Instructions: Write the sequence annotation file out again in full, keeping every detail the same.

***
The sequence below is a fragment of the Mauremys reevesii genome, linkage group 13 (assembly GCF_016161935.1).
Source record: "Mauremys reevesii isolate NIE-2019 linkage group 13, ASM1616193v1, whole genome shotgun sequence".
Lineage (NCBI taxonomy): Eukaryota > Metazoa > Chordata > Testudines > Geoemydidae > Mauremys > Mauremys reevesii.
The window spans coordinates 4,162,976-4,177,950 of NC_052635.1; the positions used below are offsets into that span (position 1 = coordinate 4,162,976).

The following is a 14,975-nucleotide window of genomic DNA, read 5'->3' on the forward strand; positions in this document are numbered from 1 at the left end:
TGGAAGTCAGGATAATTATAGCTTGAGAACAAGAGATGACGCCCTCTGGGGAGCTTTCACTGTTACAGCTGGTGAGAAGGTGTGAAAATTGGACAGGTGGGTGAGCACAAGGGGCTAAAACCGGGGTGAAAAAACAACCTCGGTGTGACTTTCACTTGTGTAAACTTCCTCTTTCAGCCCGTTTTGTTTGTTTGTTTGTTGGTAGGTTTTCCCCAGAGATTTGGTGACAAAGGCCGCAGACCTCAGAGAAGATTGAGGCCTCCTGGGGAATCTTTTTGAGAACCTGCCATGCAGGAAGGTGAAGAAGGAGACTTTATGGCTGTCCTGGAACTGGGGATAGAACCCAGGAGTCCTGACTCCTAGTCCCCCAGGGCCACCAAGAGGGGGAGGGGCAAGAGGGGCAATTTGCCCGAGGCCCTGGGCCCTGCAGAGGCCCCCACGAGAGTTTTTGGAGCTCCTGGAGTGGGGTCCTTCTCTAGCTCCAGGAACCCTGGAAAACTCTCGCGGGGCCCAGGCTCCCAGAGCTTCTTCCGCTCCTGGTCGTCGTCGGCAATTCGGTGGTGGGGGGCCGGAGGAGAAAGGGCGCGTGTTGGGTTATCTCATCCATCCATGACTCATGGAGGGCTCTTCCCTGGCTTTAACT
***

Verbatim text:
The sequence below is a fragment of the Mauremys reevesii genome, linkage group 13 (assembly GCF_016161935.1).
Source record: "Mauremys reevesii isolate NIE-2019 linkage group 13, ASM1616193v1, whole genome shotgun sequence".
Lineage (NCBI taxonomy): Eukaryota > Metazoa > Chordata > Testudines > Geoemydidae > Mauremys > Mauremys reevesii.
The window spans coordinates 4,162,976-4,177,950 of NC_052635.1; the positions used below are offsets into that span (position 1 = coordinate 4,162,976).

The following is a 14,975-nucleotide window of genomic DNA, read 5'->3' on the forward strand; positions in this document are numbered from 1 at the left end:
TGGAAGTCAGGATAATTATAGCTTGAGAACAAGAGATGACGCCCTCTGGGGAGCTTTCACTGTTACAGCTGGTGAGAAGGTGTGAAAATTGGACAGGTGGGTGAGCACAAGGGGCTAAAACCGGGGTGAAAAAACAACCTCGGTGTGACTTTCACTTGTGTAAACTTCCTCTTTCAGCCCGTTTTGTTTGTTTGTTTGTTGGTAGGTTTTCCCCAGAGATTTGGTGACAAAGGCCGCAGACCTCAGAGAAGATTGAGGCCTCCTGGGGAATCTTTTTGAGAACCTGCCATGCAGGAAGGTGAAGAAGGAGACTTTATGGCTGTCCTGGAACTGGGGATAGAACCCAGGAGTCCTGACTCCTAGTCCCCCAGGGCCACCAAGAGGGGGAGGGGCAAGAGGGGCAATTTGCCCGAGGCCCTGGGCCCTGCAGAGGCCCCCACGAGAGTTTTTGGAGCTCCTGGAGTGGGGTCCTTCTCTAGCTCCAGGAACCCTGGAAAACTCTCGCGGGGCCCAGGCTCCCAGAGCTTCTTCCGCTCCTGGTCGTCGTCGGCAATTCGGTGGTGGGGGGCCGGAGGAGAAAGGGCGCGTGTTGGGTTATCTCATCCATCCATGACTCATGGAGGGCTCTTCCCTGGCTTTAACT